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The backstory: Have you heard about the recent legal battle between sportswear giant Adidas and fashion designer Thom Browne? Well, in case you haven't, here's a quick recap. It all started back in 2007 when Adidas accused Browne of copying its trademark three stripes design on a jacket. Browne eventually agreed to switch to a four-stripe design. But, recently, the disagreement reignited, and the two companies went to trial for two weeks over the issue of trademark infringement.
This isn't the first time Adidas has gone after other brands for copying its design – it's also accused brands like Forever 21 and Tesla.
More recently: In 2021, Adidas sued Browne, saying that his "Four-Bar Signature" and other products with parallel stripes on activewear infringed on its trademark. Adidas was asking for almost US$8 million in damages and profits. Browne, on the other hand, argued that the two companies don't compete directly and don't even serve the same market. For example, a pair of Browne's women's compression tights is more than seven times the price of a similar product from Adidas.
The development: In a New York courtroom, a jury ruled in favor of Browne. He testified during the trial, highlighting the influence of sports in his life, his career as a former competitive swimmer and the fact that many professional athletes are his friends and customers. After the trial, Browne said he hoped his victory would inspire other designers being challenged by big clothing giants. Adidas has suggested it may appeal the decision.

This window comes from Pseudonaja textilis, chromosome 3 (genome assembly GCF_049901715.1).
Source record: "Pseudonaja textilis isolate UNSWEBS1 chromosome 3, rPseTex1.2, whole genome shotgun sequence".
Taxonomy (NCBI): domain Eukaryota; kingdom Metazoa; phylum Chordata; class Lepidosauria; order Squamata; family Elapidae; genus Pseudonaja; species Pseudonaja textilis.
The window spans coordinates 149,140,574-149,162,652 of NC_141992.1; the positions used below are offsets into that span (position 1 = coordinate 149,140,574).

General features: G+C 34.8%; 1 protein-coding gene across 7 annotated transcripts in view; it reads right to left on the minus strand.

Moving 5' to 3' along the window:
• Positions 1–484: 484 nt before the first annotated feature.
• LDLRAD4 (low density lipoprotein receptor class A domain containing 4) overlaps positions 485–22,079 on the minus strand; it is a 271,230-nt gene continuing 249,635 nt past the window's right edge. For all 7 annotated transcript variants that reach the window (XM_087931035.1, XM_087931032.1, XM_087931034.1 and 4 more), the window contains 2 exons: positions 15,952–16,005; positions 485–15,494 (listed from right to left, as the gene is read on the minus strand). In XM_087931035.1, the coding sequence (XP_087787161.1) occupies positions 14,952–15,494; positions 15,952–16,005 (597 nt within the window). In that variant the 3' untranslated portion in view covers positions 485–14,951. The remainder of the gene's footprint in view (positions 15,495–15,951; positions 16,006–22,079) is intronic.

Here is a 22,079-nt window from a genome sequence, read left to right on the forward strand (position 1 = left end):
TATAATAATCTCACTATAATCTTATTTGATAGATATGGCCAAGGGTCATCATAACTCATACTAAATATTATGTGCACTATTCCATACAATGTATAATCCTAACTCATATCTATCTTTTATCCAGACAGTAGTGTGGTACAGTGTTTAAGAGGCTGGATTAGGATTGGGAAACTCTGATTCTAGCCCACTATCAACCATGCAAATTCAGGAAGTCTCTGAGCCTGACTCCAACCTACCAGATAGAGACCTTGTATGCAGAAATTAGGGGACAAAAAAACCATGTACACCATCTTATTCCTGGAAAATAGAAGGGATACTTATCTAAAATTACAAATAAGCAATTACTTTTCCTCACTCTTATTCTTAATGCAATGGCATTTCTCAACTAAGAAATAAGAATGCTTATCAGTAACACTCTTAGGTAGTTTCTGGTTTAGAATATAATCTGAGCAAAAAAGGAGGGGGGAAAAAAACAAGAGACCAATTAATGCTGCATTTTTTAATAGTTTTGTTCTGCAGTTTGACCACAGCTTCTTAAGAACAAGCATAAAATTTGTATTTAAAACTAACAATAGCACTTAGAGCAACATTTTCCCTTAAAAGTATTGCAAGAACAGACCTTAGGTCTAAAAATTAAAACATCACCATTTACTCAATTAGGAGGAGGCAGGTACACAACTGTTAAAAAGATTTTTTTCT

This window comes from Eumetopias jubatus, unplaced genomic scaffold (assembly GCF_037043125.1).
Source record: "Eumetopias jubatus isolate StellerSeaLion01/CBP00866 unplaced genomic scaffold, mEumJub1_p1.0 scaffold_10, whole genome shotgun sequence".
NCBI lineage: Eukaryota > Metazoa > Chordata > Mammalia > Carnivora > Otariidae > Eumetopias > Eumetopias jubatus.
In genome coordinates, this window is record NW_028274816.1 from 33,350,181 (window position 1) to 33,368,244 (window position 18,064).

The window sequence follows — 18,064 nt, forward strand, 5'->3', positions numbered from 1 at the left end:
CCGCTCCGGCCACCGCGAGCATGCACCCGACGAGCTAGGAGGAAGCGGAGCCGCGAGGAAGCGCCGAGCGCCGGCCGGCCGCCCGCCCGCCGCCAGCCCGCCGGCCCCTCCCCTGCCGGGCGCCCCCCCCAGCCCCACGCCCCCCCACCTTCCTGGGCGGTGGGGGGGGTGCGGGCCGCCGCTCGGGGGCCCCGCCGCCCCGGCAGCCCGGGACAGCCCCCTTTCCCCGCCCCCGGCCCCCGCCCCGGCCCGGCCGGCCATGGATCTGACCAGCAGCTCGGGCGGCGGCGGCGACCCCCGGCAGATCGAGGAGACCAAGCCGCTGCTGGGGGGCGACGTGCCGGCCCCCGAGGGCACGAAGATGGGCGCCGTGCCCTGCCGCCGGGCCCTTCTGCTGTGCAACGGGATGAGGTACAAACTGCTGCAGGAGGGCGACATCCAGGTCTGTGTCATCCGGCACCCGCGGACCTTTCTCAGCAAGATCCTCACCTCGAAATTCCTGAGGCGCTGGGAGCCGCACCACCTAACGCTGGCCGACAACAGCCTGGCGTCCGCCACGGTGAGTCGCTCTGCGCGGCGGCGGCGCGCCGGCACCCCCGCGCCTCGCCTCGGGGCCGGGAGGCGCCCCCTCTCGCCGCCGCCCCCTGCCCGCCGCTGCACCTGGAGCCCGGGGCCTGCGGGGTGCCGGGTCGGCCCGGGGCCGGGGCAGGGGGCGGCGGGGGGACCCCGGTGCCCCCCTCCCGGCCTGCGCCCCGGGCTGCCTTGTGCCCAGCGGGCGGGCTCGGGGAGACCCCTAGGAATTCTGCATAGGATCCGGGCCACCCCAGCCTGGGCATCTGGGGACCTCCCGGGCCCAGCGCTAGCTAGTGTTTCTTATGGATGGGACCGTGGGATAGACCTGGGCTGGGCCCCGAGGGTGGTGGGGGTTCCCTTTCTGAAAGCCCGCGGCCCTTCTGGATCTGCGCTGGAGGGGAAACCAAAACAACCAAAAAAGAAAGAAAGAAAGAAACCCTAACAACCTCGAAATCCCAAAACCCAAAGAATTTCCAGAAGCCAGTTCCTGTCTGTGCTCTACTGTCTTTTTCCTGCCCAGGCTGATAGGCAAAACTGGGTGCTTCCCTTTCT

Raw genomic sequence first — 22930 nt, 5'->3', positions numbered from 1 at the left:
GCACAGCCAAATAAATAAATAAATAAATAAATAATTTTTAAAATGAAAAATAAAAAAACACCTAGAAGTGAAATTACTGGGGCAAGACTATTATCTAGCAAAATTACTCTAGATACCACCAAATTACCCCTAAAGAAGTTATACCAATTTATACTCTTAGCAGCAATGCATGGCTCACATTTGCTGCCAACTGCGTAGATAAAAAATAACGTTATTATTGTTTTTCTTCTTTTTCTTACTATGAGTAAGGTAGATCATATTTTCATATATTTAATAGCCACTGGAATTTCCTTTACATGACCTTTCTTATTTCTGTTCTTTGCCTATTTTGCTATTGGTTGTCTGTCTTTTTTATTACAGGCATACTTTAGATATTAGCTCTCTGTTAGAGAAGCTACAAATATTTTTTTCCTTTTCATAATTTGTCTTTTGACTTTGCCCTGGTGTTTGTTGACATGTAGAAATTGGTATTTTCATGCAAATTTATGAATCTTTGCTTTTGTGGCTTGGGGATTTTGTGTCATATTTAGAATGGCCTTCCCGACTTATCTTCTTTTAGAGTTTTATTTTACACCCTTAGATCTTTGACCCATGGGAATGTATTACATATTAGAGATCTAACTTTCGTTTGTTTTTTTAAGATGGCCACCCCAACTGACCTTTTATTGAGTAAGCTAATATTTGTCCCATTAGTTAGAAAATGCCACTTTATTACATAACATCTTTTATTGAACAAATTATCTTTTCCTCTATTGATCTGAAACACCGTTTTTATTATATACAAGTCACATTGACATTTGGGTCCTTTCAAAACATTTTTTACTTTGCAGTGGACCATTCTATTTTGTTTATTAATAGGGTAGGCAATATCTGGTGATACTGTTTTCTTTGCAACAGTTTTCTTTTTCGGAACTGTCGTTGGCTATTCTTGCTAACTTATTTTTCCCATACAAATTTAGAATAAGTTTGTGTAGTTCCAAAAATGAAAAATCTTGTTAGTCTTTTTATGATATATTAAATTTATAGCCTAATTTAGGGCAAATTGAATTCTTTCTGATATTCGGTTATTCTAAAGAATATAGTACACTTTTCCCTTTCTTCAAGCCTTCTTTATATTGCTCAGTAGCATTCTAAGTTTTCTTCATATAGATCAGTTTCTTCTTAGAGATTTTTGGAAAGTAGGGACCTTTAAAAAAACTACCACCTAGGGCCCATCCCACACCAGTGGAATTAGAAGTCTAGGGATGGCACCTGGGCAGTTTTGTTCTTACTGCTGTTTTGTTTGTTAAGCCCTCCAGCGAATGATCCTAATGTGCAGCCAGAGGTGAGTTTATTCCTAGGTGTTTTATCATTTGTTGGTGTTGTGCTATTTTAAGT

“And I think it’s more important and bigger than me, because I think I was fighting for every designer that creates something and has a bigger company come after them later,” said Thom Browne, the fashion designer who was sued by Adidas, to The Associated Press, referring to the trademark infringement lawsuit filed by Adidas.
“We are disappointed with the verdict and will continue to vigilantly enforce our intellectual property, including filing any appropriate appeals,” said Rich Efrus, an Adidas spokesperson, in an email.
“Thom Browne’s counsel got the jury to see this case as The People vs. The Corporation, and populism won,” said Jeff Trexler, a faculty member at the Fashion Law Institute at Fordham Law School, on how the jury sided with Browne in court.